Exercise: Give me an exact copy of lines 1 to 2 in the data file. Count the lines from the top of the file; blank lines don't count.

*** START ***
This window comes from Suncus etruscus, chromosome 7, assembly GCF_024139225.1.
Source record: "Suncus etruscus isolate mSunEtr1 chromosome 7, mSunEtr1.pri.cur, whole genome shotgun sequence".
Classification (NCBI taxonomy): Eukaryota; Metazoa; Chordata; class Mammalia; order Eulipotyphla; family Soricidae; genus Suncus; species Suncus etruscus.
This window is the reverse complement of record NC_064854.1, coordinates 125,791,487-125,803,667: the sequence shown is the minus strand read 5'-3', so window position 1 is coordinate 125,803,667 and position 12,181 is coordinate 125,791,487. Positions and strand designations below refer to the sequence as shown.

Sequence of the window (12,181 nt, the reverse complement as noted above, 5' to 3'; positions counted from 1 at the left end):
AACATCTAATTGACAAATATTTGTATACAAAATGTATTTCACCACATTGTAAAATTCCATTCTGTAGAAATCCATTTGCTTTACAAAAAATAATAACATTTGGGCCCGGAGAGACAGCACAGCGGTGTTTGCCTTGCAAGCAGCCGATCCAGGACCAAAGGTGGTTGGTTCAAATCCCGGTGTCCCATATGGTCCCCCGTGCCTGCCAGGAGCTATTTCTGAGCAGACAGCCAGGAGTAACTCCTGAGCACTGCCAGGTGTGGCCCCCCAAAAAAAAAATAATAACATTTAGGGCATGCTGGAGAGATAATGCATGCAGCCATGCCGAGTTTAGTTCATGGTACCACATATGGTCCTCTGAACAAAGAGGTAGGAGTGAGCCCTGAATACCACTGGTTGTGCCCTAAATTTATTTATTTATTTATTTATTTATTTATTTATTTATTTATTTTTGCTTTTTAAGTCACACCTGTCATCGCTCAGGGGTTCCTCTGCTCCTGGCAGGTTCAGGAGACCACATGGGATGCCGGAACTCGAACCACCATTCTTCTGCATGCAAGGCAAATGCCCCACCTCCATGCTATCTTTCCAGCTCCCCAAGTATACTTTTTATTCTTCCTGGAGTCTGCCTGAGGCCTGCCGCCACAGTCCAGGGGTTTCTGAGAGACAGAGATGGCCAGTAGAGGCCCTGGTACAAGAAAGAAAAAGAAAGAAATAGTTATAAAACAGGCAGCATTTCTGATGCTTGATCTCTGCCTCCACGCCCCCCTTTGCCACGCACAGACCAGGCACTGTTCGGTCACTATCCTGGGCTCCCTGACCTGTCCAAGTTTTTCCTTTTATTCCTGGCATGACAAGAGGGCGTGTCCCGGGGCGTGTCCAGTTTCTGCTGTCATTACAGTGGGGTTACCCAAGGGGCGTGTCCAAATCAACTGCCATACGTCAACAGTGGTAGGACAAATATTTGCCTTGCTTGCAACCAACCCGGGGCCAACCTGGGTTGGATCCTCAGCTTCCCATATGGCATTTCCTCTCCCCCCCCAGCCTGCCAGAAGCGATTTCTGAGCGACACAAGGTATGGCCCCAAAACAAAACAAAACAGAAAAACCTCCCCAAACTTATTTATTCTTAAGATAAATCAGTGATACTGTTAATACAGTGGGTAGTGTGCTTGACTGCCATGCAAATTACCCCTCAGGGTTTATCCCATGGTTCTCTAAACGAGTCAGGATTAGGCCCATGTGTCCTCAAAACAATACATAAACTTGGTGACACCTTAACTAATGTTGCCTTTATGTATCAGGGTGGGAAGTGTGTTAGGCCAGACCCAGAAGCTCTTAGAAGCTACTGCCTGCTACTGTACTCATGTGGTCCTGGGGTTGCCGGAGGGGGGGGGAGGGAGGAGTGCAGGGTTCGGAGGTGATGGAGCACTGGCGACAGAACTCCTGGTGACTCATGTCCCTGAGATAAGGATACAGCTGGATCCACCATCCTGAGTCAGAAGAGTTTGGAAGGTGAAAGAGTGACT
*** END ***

This window comes from Suncus etruscus, chromosome 7, assembly GCF_024139225.1.
Source record: "Suncus etruscus isolate mSunEtr1 chromosome 7, mSunEtr1.pri.cur, whole genome shotgun sequence".